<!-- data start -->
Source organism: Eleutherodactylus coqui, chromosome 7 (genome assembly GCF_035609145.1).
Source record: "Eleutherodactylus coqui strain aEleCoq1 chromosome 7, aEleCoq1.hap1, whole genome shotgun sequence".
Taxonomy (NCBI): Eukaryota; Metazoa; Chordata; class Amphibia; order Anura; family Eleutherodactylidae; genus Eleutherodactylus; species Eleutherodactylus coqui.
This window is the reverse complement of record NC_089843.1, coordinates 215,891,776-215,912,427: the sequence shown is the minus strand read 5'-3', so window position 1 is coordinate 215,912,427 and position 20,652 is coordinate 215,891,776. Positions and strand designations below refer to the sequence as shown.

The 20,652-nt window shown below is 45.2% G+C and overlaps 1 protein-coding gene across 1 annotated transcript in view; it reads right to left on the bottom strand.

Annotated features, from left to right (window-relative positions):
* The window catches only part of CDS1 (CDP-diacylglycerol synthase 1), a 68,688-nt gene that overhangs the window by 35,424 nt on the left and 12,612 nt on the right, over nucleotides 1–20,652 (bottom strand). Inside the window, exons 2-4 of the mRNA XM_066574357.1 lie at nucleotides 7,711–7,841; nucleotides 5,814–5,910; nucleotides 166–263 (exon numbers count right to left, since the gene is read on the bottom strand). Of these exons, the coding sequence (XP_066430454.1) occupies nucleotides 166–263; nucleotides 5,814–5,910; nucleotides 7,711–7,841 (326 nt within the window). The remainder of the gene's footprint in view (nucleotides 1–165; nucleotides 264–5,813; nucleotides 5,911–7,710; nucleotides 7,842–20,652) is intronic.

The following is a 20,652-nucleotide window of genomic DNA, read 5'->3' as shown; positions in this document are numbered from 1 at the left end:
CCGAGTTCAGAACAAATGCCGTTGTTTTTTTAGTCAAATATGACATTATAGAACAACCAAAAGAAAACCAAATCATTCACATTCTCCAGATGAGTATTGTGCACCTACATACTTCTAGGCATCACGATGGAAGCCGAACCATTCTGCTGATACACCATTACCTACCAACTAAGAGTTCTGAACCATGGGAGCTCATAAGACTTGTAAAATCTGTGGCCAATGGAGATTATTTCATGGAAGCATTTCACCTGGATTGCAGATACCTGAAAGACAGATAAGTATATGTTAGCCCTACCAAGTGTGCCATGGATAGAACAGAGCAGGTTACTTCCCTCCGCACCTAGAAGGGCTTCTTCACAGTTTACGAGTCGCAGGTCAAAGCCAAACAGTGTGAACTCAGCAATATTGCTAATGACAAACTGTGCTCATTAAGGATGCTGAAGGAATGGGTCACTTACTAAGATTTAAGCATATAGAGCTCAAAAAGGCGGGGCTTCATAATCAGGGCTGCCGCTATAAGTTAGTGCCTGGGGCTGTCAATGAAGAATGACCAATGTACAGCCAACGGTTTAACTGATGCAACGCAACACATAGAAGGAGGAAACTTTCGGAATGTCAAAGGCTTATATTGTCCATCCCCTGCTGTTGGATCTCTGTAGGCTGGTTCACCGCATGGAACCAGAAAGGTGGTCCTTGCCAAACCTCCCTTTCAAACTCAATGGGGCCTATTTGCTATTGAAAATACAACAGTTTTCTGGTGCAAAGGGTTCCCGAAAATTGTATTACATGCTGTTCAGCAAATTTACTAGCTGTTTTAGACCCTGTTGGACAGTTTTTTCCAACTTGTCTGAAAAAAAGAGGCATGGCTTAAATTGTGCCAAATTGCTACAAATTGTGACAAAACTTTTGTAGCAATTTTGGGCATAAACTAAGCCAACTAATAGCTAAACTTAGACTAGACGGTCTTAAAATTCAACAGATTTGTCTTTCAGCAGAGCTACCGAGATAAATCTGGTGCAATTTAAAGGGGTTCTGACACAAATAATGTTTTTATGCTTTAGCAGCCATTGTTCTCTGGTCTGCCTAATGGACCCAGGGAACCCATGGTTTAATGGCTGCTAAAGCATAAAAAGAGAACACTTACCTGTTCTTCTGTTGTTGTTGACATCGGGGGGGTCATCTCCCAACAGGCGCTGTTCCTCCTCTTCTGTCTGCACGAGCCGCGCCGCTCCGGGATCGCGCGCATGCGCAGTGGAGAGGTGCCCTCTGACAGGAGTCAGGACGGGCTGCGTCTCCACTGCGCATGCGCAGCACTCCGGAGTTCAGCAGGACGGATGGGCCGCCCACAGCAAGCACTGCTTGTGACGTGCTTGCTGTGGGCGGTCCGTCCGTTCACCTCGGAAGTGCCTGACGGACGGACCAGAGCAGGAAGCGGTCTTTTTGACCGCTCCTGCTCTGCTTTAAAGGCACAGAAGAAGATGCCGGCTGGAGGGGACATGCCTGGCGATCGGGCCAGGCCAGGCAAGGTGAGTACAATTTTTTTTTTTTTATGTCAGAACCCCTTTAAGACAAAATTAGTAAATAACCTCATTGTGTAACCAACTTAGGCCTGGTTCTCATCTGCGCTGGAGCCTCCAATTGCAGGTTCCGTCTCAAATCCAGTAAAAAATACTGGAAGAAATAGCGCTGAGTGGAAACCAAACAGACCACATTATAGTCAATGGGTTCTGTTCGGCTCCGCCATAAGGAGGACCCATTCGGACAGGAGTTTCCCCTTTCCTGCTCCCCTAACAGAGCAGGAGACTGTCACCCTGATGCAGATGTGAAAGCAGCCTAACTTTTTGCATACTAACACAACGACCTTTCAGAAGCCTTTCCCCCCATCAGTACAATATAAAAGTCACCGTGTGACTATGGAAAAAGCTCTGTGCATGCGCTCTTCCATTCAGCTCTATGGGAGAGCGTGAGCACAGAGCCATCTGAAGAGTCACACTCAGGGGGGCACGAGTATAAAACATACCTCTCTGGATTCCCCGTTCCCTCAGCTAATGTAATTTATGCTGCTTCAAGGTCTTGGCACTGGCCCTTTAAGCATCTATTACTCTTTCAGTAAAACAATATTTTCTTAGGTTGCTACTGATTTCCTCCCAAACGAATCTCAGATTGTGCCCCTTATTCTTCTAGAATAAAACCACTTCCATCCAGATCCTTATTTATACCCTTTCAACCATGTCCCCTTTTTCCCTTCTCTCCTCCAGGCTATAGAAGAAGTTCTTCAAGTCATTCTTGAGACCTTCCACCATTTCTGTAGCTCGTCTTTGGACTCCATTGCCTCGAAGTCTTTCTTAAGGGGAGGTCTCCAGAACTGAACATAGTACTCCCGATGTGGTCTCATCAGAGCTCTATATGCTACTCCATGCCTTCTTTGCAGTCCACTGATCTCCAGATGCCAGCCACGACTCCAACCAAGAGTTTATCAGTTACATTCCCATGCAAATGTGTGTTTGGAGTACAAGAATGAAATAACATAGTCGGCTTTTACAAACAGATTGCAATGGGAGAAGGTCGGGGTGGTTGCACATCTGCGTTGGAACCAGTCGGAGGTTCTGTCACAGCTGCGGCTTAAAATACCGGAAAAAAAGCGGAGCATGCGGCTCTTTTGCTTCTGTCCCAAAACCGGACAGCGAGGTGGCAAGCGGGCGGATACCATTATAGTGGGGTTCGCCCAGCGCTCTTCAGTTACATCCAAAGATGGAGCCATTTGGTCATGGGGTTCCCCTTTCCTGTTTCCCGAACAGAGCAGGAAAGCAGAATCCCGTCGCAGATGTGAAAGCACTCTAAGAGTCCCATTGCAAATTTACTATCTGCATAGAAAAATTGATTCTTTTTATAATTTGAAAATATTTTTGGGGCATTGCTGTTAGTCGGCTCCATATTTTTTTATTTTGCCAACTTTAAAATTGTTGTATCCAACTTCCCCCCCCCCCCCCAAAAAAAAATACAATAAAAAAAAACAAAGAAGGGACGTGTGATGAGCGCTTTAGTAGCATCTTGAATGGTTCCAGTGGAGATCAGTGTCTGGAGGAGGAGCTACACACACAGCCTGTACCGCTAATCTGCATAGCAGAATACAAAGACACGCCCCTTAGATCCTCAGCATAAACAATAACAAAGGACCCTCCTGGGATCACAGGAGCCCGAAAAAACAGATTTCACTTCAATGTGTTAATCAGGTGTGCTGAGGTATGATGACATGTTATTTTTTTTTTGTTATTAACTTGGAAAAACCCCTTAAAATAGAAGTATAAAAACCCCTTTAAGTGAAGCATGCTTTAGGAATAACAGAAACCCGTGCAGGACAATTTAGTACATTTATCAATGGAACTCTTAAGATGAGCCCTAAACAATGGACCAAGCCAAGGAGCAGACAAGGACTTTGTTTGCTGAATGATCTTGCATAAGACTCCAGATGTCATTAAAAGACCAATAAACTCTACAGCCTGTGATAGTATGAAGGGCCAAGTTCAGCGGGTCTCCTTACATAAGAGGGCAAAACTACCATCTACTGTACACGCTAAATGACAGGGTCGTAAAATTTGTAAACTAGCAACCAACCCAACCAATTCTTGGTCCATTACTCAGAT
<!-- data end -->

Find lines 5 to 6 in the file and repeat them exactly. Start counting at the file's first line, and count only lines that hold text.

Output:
The 20,652-nt window shown below is 45.2% G+C and overlaps 1 protein-coding gene across 1 annotated transcript in view; it reads right to left on the bottom strand.

Annotated features, from left to right (window-relative positions):